Donna Summer died this morning in Florida after succumbing to lung and breast cancer. Born on New Year's Eve 1948, LaDonna Adrian Gaines was a trained traditional gospel singer who grew up in the Dorchester neighborhood of Boston. As Donna Summer, she went on to change the landscape of dance music with her mezzo-soprano voice and dazzling smile. Summer, who won five Grammy awards, was the only artist to have three consecutive double albums top the Billboard charts.
Over the course of her career, Summer amassed nineteen number-one dance hits, including "Last Dance," which has been covered by many a gorgeous drag queen. With impeccable vocals and sexually charged lyrics, she blazed a path for all of the divas who came after, seamlessly bridging disco with the soulful sounds of other African-American artists of her time.
Melding her provocative notions into music that was at once sensual, erotic and elegant, Donna Summer was a walking pot of sexuality. On "Love to Love You, Baby," one of her most instantly recognizable hits, Summer reportedly emulated what she believed Marilyn Monroe would've sounded like for the breathy vocals on the track, which was produced by Giorgio Moroder. Turning the song into a seventeen-minute-long audible translation of an orgasm, Summer turned the world on its head with her audacity.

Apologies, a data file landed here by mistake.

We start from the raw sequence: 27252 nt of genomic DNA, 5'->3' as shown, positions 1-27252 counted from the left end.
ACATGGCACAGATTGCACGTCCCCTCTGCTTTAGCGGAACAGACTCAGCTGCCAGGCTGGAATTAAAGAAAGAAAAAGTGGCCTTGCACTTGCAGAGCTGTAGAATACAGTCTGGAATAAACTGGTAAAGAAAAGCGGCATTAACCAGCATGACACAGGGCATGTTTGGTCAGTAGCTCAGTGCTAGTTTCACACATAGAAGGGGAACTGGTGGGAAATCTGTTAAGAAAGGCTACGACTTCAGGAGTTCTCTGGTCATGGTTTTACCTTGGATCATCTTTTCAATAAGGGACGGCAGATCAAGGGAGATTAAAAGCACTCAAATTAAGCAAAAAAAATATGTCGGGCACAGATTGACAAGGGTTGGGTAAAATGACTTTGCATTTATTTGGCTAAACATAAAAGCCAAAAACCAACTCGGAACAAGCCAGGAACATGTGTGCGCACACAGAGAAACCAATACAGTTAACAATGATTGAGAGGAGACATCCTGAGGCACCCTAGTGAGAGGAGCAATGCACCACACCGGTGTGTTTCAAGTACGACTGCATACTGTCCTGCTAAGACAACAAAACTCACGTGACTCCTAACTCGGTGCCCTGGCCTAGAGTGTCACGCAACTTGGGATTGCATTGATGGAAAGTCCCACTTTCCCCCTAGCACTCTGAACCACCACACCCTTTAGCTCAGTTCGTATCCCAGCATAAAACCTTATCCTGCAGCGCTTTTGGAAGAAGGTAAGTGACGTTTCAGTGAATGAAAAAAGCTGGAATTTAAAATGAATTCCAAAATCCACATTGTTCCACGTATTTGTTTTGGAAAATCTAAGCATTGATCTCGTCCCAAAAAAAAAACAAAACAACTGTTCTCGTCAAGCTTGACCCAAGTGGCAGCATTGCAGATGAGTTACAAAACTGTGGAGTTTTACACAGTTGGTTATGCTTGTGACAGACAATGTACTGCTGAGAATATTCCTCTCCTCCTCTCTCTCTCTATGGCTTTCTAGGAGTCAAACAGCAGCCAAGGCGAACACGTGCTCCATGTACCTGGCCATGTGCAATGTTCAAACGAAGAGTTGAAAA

While not old enough for real-time immersion, I vividly remember my mother and cousins dancing, flipping their hair and singing loudly, reminiscing about a time when all they had to do was make a little love and get on down. Disco was the church, and Donna Summer its magical pastor. A woman of strength, drive and ridiculous beauty and talent, she will be sorely missed.
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